‘Partial Birth Abortion’ Is a Right-Wing Invention
by Megan Burbank
With abortion rights top of mind for Washington voters as we count down to the Nov. 8 general election, some Republican party candidates are using campaign literature to reinforce longstanding myths about abortion. Earlier in October, the State Republican Party distributed mailers claiming Democratic candidates support “partial birth abortion,” abortion “until the due date,” and “no safeguards.”
According to the Washington Senate Democratic Campaign, the mailers were sent out to the 18th, 24th, 26th, 28th, and 30th legislative districts and targeted candidates Mike Chapman, Steve Tharinger, and Adison Richards, all using identical language: “Abortion is a difficult, private, and personal decision. [The candidate] disagrees.”
What’s notable about the mailers isn’t the sentiment behind them: Many anti-abortion candidates, including Patty Murray opponent Tiffany Smiley, are currently walking an uneasy line between professed opposition to abortion and efforts to distance themselves from extreme efforts to ban or restrict abortion that may be alienating in Washington. Here, support for abortion sets the state apart from those that have opted to ban abortion since the Supreme Court reversed Roe v. Wade in June.
What’s remarkable about these mailers is that they’re pushing an old myth about abortion. Though you might’ve heard about it in anti-abortion talking points that proliferated along with a national spike in anti-abortion legislation at the state level in 2011 — or in the months leading up to the 2016 election, when then-candidate Donald Trump railed against it — suggesting that anyone in 2022 is advocating for “partial birth abortion” can’t pass a basic fact-check. Because, like abortion reversal, partial birth abortion doesn’t exist.
The phrase isn’t rooted in medicine, but in the political machinations of the anti-abortion movement. According to reporting from NPR, the term was first used in 1995 by the National Right to Life Committee to describe dilation and extraction (D&X), a procedure used in both later abortions and miscarriages that allows a fetus to be removed intact from the uterus. The procedure is an alternative to the more common dilation and evacuation, in which suction is used to remove the fetus. Though framed as barbaric in anti-abortion policy, the American College of Obstetricians and Gynecologists maintain that a D&X can be “safest and offers significant benefits for women suffering from certain conditions.”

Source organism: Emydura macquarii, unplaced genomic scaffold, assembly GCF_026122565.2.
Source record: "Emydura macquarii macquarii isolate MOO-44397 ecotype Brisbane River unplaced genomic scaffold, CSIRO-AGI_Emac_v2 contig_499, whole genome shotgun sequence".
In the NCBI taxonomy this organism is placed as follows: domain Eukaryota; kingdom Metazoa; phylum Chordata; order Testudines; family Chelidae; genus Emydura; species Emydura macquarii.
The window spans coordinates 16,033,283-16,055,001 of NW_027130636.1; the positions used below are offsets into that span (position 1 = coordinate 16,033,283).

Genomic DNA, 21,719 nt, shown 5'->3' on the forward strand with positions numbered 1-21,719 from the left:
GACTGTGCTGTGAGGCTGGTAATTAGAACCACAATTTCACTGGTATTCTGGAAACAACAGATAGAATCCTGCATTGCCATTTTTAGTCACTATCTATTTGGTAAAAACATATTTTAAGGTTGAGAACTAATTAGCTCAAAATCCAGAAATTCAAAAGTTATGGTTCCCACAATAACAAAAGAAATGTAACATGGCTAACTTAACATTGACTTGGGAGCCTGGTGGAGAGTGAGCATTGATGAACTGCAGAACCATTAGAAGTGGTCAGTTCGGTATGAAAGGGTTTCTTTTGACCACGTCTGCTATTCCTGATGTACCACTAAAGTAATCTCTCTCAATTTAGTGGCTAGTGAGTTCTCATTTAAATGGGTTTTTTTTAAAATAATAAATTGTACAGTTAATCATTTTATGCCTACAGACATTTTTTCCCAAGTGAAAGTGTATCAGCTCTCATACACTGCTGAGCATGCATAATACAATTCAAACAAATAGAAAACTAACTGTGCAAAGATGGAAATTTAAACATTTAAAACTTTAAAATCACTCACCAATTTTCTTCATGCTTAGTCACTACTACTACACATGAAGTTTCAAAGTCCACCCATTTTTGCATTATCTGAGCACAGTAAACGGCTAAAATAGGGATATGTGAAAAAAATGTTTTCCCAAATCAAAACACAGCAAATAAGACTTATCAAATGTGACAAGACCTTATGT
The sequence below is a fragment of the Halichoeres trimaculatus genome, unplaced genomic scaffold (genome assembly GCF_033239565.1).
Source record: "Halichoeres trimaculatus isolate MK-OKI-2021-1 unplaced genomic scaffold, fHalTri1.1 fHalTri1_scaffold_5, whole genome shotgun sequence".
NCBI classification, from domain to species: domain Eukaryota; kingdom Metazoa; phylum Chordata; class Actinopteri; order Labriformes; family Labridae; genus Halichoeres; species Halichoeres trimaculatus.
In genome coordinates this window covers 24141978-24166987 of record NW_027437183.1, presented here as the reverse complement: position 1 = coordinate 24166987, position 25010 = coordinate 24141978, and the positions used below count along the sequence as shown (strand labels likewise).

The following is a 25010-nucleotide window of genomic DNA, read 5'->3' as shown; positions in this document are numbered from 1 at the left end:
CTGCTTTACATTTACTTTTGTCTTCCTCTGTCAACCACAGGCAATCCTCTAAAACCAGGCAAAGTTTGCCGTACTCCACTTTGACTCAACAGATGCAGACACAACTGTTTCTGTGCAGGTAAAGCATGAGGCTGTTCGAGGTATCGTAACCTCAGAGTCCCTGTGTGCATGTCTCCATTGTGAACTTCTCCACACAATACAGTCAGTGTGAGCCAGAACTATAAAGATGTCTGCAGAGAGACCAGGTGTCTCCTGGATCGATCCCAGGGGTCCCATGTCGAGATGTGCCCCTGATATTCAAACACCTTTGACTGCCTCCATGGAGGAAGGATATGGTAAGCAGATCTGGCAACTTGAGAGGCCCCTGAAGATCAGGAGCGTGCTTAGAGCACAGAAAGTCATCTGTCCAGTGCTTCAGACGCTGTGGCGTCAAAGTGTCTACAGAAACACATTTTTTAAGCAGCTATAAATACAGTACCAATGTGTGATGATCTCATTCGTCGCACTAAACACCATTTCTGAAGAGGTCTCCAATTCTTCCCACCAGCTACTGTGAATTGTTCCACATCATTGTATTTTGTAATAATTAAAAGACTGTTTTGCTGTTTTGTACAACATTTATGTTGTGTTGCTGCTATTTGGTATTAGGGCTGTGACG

That nuance is lost in its political application, which invites misinformation even for medical providers. In 2003, when Congress passed a ban on “partial birth abortion,” abortion provider Warren Hern wrote an essay at Slate expressing his lack of clarity as to whether it would even impact his practice. “Exactly which procedures will be banned, and which doctors prosecuted?” he wrote. “Will the anti-abortion lobby be happier with the alternative methods to which doctors will resort? If not, which methods and doctors will be targeted next? Will this ban have a chilling effect on related procedures? If so, will it prevent abortions — or births?”
Hern said he didn’t know how to answer these questions, “and neither does Congress” or the medical community. “No physician expert on late abortion has ever testified in person before a congressional committee,” he wrote. “No peer-reviewed articles or case reports have ever been published describing anything such as ‘partial-birth’ abortion, ‘Intact D&E’ (for ‘dilation and extraction’), or any of its synonyms.”
What is clear is that later abortions are already rare. According to the Guttmacher Institute, abortions after 21 weeks of pregnancy make up just 1% of total procedures. The vast majority of abortion procedures occur early on in pregnancy. It’s also clear that leading medical organizations like the American College of Obstetricians and Gynecologists don’t recognize “partial-birth abortion.”
That’s not surprising for terminology that originated not within medicine but among anti-abortion activists. And if your endgame is banning abortion, it makes sense to use this inflammatory language. But in this context, the State GOP’s mailers make even less sense. Because Democrats didn’t invent partial-birth abortion. Republicans did.
Editors’ Note: This article has been updated post-publication to correct typographical errors.
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Megan Burbank is a writer and editor based in Seattle. Before going full-time freelance, she worked as an editor and reporter at the Portland Mercury and The Seattle Times. She specializes in enterprise reporting on reproductive health policy, and stories at the nexus of gender, politics, and culture.
📸 Featured Image: Image courtesy of Salish Current.
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